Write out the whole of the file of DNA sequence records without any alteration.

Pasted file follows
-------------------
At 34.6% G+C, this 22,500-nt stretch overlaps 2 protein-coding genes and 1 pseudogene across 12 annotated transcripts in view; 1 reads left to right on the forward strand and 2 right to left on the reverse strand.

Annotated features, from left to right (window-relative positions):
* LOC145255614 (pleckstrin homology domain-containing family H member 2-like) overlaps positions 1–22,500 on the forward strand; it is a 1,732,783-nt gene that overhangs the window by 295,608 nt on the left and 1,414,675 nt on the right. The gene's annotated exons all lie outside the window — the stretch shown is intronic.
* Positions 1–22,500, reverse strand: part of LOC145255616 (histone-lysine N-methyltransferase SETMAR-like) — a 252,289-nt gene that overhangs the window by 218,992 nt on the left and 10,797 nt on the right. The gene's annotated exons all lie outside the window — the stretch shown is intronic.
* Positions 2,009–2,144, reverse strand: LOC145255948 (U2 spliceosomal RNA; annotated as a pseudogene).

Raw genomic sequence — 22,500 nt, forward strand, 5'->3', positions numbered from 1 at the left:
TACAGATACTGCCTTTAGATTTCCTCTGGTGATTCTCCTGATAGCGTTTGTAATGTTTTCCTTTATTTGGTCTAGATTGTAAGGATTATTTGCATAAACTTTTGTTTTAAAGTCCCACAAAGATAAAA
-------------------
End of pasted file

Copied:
At 34.6% G+C, this 22,500-nt stretch overlaps 2 protein-coding genes and 1 pseudogene across 12 annotated transcripts in view; 1 reads left to right on the forward strand and 2 right to left on the reverse strand.

Annotated features, from left to right (window-relative positions):
* LOC145255614 (pleckstrin homology domain-containing family H member 2-like) overlaps positions 1–22,500 on the forward strand; it is a 1,732,783-nt gene that overhangs the window by 295,608 nt on the left and 1,414,675 nt on the right. The gene's annotated exons all lie outside the window — the stretch shown is intronic.
* Positions 1–22,500, reverse strand: part of LOC145255616 (histone-lysine N-methyltransferase SETMAR-like) — a 252,289-nt gene that overhangs the window by 218,992 nt on the left and 10,797 nt on the right. The gene's annotated exons all lie outside the window — the stretch shown is intronic.
* Positions 2,009–2,144, reverse strand: LOC145255948 (U2 spliceosomal RNA; annotated as a pseudogene).

Raw genomic sequence — 22,500 nt, forward strand, 5'->3', positions numbered from 1 at the left:
TACAGATACTGCCTTTAGATTTCCTCTGGTGATTCTCCTGATAGCGTTTGTAATGTTTTCCTTTATTTGGTCTAGATTGTAAGGATTATTTGCATAAACTTTTGTTTTAAAGTCCCACAAAGATAAAA